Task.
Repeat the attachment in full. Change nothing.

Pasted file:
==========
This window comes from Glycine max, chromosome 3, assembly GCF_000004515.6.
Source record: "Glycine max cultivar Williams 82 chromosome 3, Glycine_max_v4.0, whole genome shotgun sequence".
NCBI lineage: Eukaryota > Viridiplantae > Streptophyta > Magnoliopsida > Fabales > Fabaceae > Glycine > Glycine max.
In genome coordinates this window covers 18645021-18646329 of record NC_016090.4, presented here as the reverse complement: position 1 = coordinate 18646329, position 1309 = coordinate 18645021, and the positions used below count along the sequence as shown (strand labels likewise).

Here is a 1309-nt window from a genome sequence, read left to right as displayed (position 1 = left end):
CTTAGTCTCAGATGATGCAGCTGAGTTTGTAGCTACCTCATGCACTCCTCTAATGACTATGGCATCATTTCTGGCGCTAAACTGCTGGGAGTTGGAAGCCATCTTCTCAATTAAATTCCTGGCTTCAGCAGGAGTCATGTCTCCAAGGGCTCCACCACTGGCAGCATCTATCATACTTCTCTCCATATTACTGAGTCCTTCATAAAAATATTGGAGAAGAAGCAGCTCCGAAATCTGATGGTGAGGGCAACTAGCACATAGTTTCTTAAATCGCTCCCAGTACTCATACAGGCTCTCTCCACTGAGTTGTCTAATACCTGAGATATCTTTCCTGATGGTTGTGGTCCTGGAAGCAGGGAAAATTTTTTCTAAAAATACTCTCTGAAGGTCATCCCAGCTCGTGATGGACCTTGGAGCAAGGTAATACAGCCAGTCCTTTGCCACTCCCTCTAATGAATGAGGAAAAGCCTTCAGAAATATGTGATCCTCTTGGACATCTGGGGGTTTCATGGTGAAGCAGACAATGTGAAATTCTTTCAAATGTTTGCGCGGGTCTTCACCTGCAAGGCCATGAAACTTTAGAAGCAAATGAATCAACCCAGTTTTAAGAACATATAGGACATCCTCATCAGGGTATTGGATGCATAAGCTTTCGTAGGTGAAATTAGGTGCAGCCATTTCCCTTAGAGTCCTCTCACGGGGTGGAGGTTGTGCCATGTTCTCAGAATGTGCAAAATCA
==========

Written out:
This window comes from Glycine max, chromosome 3, assembly GCF_000004515.6.
Source record: "Glycine max cultivar Williams 82 chromosome 3, Glycine_max_v4.0, whole genome shotgun sequence".
NCBI lineage: Eukaryota > Viridiplantae > Streptophyta > Magnoliopsida > Fabales > Fabaceae > Glycine > Glycine max.
In genome coordinates this window covers 18645021-18646329 of record NC_016090.4, presented here as the reverse complement: position 1 = coordinate 18646329, position 1309 = coordinate 18645021, and the positions used below count along the sequence as shown (strand labels likewise).

Here is a 1309-nt window from a genome sequence, read left to right as displayed (position 1 = left end):
CTTAGTCTCAGATGATGCAGCTGAGTTTGTAGCTACCTCATGCACTCCTCTAATGACTATGGCATCATTTCTGGCGCTAAACTGCTGGGAGTTGGAAGCCATCTTCTCAATTAAATTCCTGGCTTCAGCAGGAGTCATGTCTCCAAGGGCTCCACCACTGGCAGCATCTATCATACTTCTCTCCATATTACTGAGTCCTTCATAAAAATATTGGAGAAGAAGCAGCTCCGAAATCTGATGGTGAGGGCAACTAGCACATAGTTTCTTAAATCGCTCCCAGTACTCATACAGGCTCTCTCCACTGAGTTGTCTAATACCTGAGATATCTTTCCTGATGGTTGTGGTCCTGGAAGCAGGGAAAATTTTTTCTAAAAATACTCTCTGAAGGTCATCCCAGCTCGTGATGGACCTTGGAGCAAGGTAATACAGCCAGTCCTTTGCCACTCCCTCTAATGAATGAGGAAAAGCCTTCAGAAATATGTGATCCTCTTGGACATCTGGGGGTTTCATGGTGAAGCAGACAATGTGAAATTCTTTCAAATGTTTGCGCGGGTCTTCACCTGCAAGGCCATGAAACTTTAGAAGCAAATGAATCAACCCAGTTTTAAGAACATATAGGACATCCTCATCAGGGTATTGGATGCATAAGCTTTCGTAGGTGAAATTAGGTGCAGCCATTTCCCTTAGAGTCCTCTCACGGGGTGGAGGTTGTGCCATGTTCTCAGAATGTGCAAAATCA